Mr. LeBlanc is a Pontifically Certified Catechist of the Vatican authorized by the Congregation of the Clergy in Rome, even though though he is not ordained to the Priesthood. This Series is for Catholics who seek to renew and deepen their faith, and is a powerful new tool for RCIA programs, Catechesis, families and individuals, college students, and for Evangelization, and is faithful to all the teachings of Rome. It is also for non-Catholics who wish to understand the basis for Catholicism from a Scriptural perspective.
Catholicism on Trial Series - Book 7 of 7 - Mormonism vs. Catholicism LIST PRICE REDUCED from $16.95. You SAVE 65%by Roger LeBlanc
One might assume that Mormon's are Christians because these are the same things that Christians believe.
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Mormons claim they worship God the Father and His Only Begotten Son, Jesus Christ. They claim to believe in the miraculous conception of Jesus in the Virgin Mary. And they also claim to believe in the miracles of Jesus, and in His death and resurrection.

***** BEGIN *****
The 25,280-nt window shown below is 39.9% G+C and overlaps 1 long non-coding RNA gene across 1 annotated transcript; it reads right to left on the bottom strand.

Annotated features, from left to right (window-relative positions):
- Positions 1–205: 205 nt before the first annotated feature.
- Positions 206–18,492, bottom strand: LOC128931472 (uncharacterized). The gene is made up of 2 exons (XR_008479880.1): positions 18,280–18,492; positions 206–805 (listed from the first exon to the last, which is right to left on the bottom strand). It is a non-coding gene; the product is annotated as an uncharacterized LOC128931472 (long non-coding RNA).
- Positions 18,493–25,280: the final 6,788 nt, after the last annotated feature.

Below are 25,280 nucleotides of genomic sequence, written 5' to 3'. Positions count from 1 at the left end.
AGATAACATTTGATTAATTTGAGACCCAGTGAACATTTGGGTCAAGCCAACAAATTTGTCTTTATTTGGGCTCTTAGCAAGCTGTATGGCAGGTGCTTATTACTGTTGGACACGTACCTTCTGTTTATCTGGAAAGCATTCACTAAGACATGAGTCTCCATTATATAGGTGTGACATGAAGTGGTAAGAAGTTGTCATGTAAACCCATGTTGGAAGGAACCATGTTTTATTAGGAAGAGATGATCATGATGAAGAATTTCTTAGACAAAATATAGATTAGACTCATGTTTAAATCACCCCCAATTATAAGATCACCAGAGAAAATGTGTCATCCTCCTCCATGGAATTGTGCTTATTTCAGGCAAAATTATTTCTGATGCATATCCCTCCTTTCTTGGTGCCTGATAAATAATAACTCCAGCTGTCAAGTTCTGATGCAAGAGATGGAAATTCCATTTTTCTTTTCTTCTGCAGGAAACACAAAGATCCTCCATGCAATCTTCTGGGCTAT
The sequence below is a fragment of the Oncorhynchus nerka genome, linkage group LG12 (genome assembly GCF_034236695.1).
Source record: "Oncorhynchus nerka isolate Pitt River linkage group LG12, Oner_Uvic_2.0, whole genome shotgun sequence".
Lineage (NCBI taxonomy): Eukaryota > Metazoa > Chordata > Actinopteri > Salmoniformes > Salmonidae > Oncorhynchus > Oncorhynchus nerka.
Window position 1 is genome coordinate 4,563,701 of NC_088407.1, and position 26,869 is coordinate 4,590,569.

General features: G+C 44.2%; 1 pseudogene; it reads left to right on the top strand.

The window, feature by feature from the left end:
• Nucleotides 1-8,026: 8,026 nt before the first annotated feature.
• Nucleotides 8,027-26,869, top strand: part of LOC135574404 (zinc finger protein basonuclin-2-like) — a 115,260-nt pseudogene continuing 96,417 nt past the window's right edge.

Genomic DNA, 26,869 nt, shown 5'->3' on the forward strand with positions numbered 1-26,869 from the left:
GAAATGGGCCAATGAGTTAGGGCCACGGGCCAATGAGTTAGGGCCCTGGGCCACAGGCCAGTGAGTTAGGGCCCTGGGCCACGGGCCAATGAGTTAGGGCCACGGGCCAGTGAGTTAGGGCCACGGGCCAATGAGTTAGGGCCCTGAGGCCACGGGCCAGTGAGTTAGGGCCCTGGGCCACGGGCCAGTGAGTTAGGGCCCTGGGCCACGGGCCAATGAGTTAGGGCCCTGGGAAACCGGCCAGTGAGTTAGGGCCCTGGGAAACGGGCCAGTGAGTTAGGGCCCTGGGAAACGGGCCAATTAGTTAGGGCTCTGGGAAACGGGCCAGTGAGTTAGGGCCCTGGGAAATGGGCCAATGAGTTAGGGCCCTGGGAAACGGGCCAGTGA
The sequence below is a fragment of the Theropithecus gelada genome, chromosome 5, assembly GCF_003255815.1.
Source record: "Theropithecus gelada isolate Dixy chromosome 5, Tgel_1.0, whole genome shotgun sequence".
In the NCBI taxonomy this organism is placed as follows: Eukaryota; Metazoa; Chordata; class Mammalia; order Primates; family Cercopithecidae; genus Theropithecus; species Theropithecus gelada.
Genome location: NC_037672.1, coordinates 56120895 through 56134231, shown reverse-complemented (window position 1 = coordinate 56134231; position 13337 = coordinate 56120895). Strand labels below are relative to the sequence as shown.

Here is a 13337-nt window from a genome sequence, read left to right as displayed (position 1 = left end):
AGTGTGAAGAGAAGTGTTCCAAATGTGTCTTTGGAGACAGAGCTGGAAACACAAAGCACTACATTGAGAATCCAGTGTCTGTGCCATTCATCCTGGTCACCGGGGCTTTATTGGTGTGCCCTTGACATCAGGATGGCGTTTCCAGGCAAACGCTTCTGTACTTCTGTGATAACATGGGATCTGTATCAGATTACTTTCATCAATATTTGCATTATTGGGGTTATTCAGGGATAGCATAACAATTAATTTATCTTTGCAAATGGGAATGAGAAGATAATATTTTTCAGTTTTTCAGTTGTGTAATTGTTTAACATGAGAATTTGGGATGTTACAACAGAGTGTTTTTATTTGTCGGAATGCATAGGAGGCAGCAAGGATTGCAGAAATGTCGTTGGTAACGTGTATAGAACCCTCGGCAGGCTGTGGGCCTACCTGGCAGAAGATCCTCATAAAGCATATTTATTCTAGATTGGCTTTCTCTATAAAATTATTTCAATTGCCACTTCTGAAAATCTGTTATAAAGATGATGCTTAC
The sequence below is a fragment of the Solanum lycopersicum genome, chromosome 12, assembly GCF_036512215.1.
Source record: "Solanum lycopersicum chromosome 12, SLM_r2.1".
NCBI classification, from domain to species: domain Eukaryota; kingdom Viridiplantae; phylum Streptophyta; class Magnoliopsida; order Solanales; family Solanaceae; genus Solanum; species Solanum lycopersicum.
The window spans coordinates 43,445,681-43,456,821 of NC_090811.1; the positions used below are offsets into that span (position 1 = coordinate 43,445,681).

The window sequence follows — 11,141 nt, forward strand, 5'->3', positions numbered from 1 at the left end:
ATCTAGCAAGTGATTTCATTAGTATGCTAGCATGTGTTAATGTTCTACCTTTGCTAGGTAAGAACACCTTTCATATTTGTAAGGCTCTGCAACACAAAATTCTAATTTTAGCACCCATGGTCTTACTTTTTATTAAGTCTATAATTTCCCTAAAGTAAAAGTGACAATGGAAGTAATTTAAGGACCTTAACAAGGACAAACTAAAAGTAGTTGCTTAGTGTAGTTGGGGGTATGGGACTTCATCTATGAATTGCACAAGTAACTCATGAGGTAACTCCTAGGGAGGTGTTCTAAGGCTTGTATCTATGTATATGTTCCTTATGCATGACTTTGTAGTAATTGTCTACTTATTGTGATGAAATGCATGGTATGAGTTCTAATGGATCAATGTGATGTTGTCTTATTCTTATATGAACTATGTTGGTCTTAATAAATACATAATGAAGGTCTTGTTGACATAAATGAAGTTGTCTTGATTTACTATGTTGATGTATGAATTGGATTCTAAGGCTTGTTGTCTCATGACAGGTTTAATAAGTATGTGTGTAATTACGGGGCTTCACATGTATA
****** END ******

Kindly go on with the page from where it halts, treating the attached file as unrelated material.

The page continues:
One might assume that Mormon's are Christians because these are the same things that Christians believe. And no one can dispute the fact that Mormon's use Christian terms and concepts in their professed doctrine. But, questions need to be asked. Are Mormons Christian? And if they are not, why would they do everything in their power to appear as Christians? What if Mormons are actually members of a cult in the worst sense of the word? Do they use Christian terms and concepts to entrap the unsuspecting?
If Mormons are not Christian then Mormonism is indeed a cult with nefarious purposes acknowledged by the Mormon Apostle, Orson Pratt. He said if Mormonism is a false religion then it is the most:
"Cunning, wicked, bold, and deep-laid impositions ever palmed upon the world; calculated to deceive and ruin millions who will sincerely receive it as the word of God, and will suppose themselves securely built upon the rock of truth, until they are plunged, together with their families, into hopeless despair." (Mormon Apostle, Orson Pratt)
As you read this book you will find yourself living vicariously through someone in the courtroom. At times you may see yourself on the witness stand and at other times you may see yourself as one of the attorneys or one of the jurors, but one way or the other your religious convictions will be indelibly affected by the facts that will be presented in this trial.
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